Software-engineering is very often a balancing act. We're constantly trying to add more features, while also trying to reduce overall complexity.
Nowhere is this more important than in a text editor.
Everybody has their text editor of choice — one which they stick by. There are legions of people who are very passionate about the subject.
There are plenty of text editors to choose from. Some are focused on providing a bazillion features, some focus on making it lightweight, and some just focus on making it easy to use.
There's so much variation — it's impossible to make a text editor that pleases everyone.
And that's the point. Your choice of text editor is a very personal affair — even if it's just Windows Notepad. What works for one person might not work for another.
A niche in text editors
Which brings us nicely to today's topic of discussion: full-screen text editors. "Distraction-free writing" that's been the scourge of power users and the dreamboat of novelists.
Their premise is simple. Offer a completely uncluttered interface for users who want to focus on just their text. WriteRoom started it all.
In a way, they remind me of another phenomena. Netbooks. Full-screen editors are to text editors what netbooks are to computers.
- Full-screen editors are **intentionally primitive**. Just like netbooks, which sacrifice basic features for portability (like an optical drive).
- Normal editors can do everything a full-screen editor can do. This is just like regular computers, which can do everything a netbook can.
- There are loads around. WriteRoom, DarkRoom, JDarkRoom, DarkCopy, Q10, and many more. They all basically do the same thing. Much like netbooks, all having the same specs.
However, there are people who seem to hate them. Mark Pilgrim, in a 2007 article, has more.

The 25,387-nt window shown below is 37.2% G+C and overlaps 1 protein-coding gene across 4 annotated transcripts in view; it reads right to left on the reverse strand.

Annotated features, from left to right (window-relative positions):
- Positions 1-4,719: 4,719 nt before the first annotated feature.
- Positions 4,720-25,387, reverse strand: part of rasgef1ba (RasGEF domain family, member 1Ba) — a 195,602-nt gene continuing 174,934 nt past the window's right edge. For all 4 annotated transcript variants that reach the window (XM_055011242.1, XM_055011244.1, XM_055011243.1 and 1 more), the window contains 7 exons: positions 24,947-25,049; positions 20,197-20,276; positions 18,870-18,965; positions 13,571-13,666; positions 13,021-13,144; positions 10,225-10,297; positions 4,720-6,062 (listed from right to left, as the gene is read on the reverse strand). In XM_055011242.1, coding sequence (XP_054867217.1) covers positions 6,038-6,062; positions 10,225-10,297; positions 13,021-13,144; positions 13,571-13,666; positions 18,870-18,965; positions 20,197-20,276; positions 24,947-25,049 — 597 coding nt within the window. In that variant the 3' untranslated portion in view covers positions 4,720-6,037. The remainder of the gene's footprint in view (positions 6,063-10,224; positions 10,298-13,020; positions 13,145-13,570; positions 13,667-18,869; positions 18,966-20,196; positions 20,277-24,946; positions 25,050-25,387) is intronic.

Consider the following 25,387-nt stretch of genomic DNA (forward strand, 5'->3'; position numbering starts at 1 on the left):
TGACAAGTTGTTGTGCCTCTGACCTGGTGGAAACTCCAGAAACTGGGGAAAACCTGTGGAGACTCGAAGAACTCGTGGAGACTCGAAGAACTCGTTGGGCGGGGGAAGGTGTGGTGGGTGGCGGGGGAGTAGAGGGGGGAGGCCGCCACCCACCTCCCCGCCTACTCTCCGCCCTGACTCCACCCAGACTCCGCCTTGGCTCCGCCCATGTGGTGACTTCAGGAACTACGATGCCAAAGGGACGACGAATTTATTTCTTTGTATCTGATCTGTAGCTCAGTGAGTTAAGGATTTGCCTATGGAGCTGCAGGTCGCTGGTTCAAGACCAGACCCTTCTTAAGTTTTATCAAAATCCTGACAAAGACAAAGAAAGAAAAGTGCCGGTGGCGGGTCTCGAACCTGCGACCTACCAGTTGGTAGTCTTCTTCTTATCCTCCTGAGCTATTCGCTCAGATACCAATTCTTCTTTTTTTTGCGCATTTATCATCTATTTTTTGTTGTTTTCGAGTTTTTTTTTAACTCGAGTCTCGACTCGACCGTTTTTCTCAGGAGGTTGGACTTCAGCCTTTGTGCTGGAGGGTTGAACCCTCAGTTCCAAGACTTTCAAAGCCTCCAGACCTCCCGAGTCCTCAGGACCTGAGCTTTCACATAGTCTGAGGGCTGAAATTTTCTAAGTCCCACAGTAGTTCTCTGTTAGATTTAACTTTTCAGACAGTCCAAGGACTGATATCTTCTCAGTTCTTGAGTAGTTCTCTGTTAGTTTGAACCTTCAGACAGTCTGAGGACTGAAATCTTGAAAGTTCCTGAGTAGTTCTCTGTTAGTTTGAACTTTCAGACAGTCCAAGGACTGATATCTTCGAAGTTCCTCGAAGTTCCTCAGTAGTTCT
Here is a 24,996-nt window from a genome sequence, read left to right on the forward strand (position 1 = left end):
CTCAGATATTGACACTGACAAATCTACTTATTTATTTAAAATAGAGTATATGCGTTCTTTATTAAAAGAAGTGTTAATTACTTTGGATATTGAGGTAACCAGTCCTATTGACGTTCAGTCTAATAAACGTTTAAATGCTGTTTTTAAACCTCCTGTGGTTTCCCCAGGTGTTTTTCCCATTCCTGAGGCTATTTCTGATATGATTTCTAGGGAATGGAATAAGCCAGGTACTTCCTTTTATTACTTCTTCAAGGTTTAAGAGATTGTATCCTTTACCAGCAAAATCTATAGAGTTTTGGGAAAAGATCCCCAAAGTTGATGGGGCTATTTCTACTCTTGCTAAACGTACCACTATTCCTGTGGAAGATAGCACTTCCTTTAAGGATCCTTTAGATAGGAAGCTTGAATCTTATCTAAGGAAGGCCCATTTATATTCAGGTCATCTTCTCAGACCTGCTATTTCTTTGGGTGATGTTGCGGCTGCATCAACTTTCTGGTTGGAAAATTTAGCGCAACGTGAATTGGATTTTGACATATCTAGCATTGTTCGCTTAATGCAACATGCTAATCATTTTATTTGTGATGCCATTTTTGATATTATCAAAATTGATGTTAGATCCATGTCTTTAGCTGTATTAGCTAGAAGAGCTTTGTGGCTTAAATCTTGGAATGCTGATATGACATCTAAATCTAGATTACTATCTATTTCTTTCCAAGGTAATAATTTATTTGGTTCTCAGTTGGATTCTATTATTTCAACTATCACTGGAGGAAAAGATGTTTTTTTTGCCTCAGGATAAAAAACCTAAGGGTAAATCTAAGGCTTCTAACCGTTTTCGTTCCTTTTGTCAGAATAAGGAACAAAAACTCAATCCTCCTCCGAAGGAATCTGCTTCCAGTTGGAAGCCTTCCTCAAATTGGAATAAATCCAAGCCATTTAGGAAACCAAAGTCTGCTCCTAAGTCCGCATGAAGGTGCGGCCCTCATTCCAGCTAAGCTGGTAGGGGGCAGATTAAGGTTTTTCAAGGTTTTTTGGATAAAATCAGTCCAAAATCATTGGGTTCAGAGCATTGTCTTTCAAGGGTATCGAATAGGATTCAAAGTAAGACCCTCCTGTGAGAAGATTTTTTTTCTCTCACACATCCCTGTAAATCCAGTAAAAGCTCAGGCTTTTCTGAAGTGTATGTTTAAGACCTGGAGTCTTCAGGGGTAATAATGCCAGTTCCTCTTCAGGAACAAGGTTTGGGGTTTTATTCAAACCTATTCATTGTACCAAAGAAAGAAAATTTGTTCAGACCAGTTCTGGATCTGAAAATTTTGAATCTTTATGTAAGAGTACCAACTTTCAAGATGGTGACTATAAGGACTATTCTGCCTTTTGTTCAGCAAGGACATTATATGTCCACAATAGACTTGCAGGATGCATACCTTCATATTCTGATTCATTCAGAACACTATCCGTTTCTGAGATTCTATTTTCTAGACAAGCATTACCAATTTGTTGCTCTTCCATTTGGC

"These programs aren't for serious writers at all. They're for the writer's equivalent of script kiddies - people who want to go to Starbucks and pick up chicks with their MacBooks and their iPods and their glowing full-screen text editors.
No doubt they will be wildly successful. Meanwhile, if you need me, I'll be in the corner writing my next book with a real text editor. I think it even has a full-screen mode."
What is he talking about? Perhaps he is more used to the traditional Text Editing Solution®.
What Mark Pilgrim has made abundantly clear is that: full-screen editors are an acquired taste.
Full-screen text editors: Useful? Maybe
It's not hard to see the appeal. Imagine an editor that just gets out of the way.
They hide all distractions (no Twitter, no Facebook, no Google!), and they're great for quickly firing up a text editor to take down some notes in class.
Okay, maybe they're not for everyone — just like a netbook.
Maybe you want the extra features. Maybe you want the extra power. Maybe you can deal with the extra distraction. Maybe you need every conceivable feature a text editor might need. Before you know it — we can end up looking like this:
As stated earlier, it's all a question of balance.
Over to you
Do you use a full-screen text editor? Did you ever use one? Do you like it? Please let me know your thoughts in the comments.
Full disclosure: I did indeed use a full-screen editor to write this post.